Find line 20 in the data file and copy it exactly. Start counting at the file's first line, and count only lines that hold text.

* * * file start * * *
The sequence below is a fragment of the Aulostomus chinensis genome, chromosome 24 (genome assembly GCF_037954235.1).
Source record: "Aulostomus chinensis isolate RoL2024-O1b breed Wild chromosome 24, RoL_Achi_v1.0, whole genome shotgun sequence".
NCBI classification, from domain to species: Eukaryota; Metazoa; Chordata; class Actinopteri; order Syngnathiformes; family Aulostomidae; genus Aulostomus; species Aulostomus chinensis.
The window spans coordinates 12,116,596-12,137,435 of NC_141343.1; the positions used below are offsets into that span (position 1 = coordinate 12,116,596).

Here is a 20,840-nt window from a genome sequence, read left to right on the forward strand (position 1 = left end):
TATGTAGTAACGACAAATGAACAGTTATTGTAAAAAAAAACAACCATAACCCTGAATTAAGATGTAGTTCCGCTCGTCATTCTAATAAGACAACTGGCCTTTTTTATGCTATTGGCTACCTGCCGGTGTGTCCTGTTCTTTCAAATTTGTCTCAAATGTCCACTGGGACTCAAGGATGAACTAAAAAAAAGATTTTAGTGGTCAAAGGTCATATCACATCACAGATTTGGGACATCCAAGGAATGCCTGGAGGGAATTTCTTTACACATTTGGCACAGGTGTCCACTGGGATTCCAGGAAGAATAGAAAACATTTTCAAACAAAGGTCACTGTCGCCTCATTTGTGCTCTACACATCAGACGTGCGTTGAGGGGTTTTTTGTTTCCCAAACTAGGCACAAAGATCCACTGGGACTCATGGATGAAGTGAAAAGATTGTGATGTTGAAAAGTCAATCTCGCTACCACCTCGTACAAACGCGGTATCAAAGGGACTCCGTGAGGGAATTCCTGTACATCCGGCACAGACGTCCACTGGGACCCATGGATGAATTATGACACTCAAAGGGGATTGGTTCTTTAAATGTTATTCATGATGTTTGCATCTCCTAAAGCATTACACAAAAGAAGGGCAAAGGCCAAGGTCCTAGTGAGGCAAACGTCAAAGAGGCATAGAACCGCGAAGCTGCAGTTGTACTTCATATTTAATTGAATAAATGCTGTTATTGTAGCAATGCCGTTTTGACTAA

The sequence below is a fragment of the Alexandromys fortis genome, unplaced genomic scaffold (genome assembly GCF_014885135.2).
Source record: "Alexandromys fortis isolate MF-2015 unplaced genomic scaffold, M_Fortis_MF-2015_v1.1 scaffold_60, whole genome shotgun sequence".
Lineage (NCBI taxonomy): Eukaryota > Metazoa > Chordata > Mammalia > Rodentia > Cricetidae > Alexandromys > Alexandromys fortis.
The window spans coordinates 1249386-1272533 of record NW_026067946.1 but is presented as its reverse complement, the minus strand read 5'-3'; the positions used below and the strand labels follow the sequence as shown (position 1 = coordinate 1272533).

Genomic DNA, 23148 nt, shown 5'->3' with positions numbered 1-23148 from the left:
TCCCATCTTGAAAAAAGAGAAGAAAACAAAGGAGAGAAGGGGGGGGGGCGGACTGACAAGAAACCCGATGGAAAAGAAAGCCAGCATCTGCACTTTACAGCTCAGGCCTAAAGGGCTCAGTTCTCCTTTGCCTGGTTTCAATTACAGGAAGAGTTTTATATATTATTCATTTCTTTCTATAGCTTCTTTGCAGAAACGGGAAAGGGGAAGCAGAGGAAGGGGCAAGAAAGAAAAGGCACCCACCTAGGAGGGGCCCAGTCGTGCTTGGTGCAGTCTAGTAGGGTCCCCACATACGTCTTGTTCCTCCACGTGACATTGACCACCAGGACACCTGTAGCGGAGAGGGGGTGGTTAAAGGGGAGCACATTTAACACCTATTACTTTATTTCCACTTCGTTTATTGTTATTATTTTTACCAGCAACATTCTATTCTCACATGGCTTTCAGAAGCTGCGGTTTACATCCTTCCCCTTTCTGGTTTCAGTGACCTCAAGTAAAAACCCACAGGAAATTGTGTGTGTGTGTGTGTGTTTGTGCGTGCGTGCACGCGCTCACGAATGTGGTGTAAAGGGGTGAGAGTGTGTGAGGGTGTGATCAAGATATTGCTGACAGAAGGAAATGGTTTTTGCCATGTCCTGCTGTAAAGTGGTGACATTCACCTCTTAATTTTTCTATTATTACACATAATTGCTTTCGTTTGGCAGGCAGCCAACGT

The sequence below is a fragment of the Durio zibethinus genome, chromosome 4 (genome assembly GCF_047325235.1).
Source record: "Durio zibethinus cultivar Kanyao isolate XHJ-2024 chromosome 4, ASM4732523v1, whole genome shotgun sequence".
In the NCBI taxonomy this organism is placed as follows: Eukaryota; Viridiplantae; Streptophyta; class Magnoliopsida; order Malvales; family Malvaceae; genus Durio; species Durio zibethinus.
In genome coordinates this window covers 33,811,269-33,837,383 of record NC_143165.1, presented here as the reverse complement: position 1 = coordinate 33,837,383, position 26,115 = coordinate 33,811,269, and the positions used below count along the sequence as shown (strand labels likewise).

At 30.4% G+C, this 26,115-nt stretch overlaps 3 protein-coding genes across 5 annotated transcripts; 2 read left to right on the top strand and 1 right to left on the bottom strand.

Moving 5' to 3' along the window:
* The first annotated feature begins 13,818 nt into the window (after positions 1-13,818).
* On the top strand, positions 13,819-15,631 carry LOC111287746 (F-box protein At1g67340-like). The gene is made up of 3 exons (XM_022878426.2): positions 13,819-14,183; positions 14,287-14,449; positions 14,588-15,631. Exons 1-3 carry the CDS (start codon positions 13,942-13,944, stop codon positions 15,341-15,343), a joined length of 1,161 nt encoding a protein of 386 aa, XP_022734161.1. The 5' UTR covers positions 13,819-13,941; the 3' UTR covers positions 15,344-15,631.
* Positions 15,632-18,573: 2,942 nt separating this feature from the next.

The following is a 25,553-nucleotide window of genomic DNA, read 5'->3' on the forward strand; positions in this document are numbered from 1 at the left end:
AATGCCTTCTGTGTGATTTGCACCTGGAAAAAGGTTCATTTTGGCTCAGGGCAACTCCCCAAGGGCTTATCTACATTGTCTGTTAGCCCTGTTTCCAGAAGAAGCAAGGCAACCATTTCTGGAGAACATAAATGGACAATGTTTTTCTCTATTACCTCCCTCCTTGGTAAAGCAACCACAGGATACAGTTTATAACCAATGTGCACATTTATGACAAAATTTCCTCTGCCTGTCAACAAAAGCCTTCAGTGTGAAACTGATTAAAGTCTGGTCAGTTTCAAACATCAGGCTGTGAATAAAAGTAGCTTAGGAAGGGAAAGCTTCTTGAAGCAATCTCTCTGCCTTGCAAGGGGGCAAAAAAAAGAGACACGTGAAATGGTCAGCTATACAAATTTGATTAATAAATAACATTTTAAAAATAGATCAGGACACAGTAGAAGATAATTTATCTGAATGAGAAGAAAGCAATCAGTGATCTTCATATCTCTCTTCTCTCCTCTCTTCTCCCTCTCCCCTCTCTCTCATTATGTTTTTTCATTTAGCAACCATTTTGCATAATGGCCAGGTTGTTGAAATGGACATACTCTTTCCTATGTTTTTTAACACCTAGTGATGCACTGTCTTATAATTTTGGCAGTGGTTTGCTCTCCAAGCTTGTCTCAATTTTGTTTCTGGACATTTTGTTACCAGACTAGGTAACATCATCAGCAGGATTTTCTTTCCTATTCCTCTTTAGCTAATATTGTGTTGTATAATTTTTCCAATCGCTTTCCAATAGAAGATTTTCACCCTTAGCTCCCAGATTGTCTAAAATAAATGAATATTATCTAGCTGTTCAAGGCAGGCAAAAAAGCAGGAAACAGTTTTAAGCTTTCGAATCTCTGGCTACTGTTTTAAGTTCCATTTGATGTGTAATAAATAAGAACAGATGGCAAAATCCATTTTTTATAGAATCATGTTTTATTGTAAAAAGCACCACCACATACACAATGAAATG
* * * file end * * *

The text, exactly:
* On the top strand, positions 13,819-15,631 carry LOC111287746 (F-box protein At1g67340-like). The gene is made up of 3 exons (XM_022878426.2): positions 13,819-14,183; positions 14,287-14,449; positions 14,588-15,631. Exons 1-3 carry the CDS (start codon positions 13,942-13,944, stop codon positions 15,341-15,343), a joined length of 1,161 nt encoding a protein of 386 aa, XP_022734161.1. The 5' UTR covers positions 13,819-13,941; the 3' UTR covers positions 15,344-15,631.